FIG. 1 is a block diagram of one embodiment of the presently disclosed active optical amplifier;
FIG. 2 is a schematic block diagram of a heat transfer system suitable for use with the active optical amplifier illustrated in FIG. 1;
FIG. 3 is a block diagram of a LADAR system including the active optical amplifier depicted in FIG. 1;
FIG. 4 is a graph showing various lasing transitions for trivalent rare earth materials in glass hosts; and
FIG. 5 is a schematic block diagram of another embodiment of an active optical amplifier.
FIG. 1 illustrates an amplifier for optical signals consistent with the present invention that includes a unitary optically transparent amplifier 108 that receives input photons 102. The input photons 102, received from an optical source 101, have a particular spatial orientation or position, wavelength, polarization, and phase. The input plurality of photons may be, for example, a plurality of isolated and separate optical communication signals or a plurality of photons reflected from one or more objects forming an image.
The unitary optically transparent amplifier 108 also receives pump energy in the form of a pump energy signal 105 having a pump wavelength, from a laser pump source 104. In the illustrated embodiment, a dichroic mirror 106 is used to reflect the pump energy into the unitary optical amplifier 108 while allowing the input photons 102 to pass through the mirror 106 to the amplifier 108. The unitary optically transparent amplifier 108 provides as an output, photons 112 that are more numerous than the input photons and have the same spatial orientation, wavelength, polarization, and phase as the corresponding input photons 102.
The unitary optical amplifier 108 is constructed of one or more elements that are substantially optically transparent at a predetermined wavelength, which is typically the wavelength of the input photons 102. These elements are formed into a single unitary optically transparent chip. Silicate glass, phosphate glass, plastic, optical gels, liquids or other materials that may be doped with dopants that are optically active and able to be optically pumped may be used to construct the unitary optical amplifier. In addition, semiconductor materials and crystalline materials doped with materials such as Neodymium (Nd) and used as the material in a unitary optical amplifier. One advantage of the use of a typical crystalline material is that a crystalline material typically has a narrower gain bandwidth product. Thus, to achieve an equivalent level of amplification to other materials, a doped crystalline material typically requires a low pump energy. In addition, a narrower gain bandwidth product also provides a better match between the bandwidth of the input signals and the bandwidth of the optical amplifier. This better match results in less noise, and in some applications obviates the need for narrow band optical filters.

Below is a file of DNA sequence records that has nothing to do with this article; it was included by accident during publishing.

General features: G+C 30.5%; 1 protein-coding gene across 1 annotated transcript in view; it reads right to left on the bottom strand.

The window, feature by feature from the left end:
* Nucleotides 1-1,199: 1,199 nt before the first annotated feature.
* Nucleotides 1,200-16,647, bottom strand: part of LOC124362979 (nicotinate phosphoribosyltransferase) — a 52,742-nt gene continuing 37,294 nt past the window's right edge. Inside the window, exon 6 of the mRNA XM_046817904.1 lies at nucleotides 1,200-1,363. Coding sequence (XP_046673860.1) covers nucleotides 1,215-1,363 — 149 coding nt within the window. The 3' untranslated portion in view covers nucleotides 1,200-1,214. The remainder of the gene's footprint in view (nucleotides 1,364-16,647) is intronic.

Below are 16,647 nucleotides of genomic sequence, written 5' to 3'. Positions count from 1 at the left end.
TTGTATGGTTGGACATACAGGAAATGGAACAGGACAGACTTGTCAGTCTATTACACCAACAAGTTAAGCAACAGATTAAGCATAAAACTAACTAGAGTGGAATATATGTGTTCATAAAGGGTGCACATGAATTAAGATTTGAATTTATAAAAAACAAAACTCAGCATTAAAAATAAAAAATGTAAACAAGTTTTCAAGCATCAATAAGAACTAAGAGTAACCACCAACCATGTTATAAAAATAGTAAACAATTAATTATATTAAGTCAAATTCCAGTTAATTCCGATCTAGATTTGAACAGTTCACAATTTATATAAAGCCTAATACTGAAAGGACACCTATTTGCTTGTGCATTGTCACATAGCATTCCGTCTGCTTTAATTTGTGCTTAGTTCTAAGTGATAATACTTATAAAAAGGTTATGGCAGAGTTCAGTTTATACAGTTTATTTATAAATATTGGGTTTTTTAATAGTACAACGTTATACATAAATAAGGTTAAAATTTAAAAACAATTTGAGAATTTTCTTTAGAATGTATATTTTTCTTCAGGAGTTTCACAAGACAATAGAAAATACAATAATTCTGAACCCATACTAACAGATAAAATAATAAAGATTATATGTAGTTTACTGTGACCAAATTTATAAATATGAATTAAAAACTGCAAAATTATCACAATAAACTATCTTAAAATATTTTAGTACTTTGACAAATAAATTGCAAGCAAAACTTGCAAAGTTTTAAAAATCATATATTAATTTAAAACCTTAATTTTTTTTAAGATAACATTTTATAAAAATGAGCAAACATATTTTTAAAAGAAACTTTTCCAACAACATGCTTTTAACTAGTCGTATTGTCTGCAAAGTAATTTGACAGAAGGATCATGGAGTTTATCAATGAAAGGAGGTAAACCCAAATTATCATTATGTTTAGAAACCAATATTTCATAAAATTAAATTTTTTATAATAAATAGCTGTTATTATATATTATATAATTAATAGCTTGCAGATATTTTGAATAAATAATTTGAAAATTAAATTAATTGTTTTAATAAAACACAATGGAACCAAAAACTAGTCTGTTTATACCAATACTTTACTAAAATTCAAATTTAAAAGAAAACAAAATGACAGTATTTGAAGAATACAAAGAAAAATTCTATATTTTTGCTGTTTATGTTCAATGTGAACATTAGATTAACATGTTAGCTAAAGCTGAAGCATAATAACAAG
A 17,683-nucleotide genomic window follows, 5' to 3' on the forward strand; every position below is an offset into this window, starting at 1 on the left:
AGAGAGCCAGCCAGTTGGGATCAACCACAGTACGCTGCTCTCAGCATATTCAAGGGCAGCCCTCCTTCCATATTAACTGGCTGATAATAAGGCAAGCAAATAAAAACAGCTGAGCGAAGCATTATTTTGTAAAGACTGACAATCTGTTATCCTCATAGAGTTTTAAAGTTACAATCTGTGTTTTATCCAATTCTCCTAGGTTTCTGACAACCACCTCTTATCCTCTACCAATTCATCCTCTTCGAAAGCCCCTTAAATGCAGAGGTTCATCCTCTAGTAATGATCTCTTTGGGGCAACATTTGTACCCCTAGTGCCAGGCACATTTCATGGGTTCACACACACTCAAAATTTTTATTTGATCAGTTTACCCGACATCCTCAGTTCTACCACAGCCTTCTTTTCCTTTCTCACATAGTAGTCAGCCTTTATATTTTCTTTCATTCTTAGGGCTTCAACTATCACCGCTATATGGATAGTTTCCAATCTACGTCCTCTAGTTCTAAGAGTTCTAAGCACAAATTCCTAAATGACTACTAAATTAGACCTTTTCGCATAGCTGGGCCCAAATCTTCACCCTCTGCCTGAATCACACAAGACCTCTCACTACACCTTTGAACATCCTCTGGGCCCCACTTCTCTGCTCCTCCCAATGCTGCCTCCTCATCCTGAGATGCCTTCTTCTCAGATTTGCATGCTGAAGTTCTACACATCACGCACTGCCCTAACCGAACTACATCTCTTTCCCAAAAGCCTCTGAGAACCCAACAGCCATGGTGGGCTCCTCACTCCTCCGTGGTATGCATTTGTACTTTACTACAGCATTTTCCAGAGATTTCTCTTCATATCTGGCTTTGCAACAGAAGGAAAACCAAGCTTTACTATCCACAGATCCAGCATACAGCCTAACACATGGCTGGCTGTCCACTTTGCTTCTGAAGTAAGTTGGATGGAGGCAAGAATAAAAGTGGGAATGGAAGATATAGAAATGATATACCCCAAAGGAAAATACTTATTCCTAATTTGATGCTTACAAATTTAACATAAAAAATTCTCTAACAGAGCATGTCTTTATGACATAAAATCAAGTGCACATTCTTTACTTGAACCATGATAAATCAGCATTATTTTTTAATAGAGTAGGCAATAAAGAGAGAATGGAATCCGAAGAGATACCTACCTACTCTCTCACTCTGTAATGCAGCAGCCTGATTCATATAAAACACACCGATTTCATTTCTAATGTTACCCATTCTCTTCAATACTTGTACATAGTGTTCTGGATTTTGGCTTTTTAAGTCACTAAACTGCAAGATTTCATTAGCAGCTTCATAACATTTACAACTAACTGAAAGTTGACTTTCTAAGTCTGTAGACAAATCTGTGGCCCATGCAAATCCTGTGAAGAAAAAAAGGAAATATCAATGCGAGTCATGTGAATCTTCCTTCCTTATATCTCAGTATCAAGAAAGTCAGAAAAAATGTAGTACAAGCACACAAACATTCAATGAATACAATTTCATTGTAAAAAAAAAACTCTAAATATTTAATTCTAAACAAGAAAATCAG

In an optically pumped system, the wavelength of the incoming photons and the pump wavelengths should be spaced as far apart as practical to ensure that minimal cross-talk occurs between the two signals and that little additional noise is added to the output amplified photon signal. In addition, the material used to construct the unitary optical amplifier should not be lossy at the pump wavelength, although an increase in loss at the pump wavelength may be overcome using a more powerful laser pump source 105. In one embodiment, the wavelength of the incoming photons is generally in the range between 1.4 and 1.7 microns in wavelength, and in a preferred embodiment, the first wavelength is 1.55 microns in wavelength. The pump wavelength is generally in the range between 0.800 and 1.0 microns, and in a preferred embodiment, the pump wavelength is 0.980 microns.
Because of its optical properties at the preferred wavelength of the input photons and the pump wavelength, the unitary optical amplifier is constructed from silicate glass doped with optically active dopants. Advantageously, silicate glass has an attenuation minimum in the 1500 nm range, and also has low attenuation in the 800 and 980 nm band of wavelengths as well. Other forms of glass that may be doped with optically active dopants may also be used. For example, doped phosphate glass, P2O5, may be used to construct the unitary optical amplifier. Alternatively, Ge02 and B2O3 glasses may be employed.
The unitary optical amplifier is doped with an optically active dopant that provides a population inversion when excited by the pump wavelength. Two common dopants that may be used include Erbium and Neodymium. FIG. 4 illustrates reported 4 f→ 4 f lasing transitions for trivalent rare earth materials in glass hosts. As illustrated in FIG. 4, other rare earth materials may be used as dopants depending on the level of amplification, noise, bandwidth, and other physical characteristics required by a particular application. In addition, rare earth materials may be associated in pairs, in a donor-acceptor configuration. For example, ytterbium and erbium may be used together as illustrated. In some circumstances, energy transfer between the donor and acceptor ions can be achieved. Other rare earth materials may be used as a dopant within a unitary optical amplifier to achieve desired characteristics for a particular application.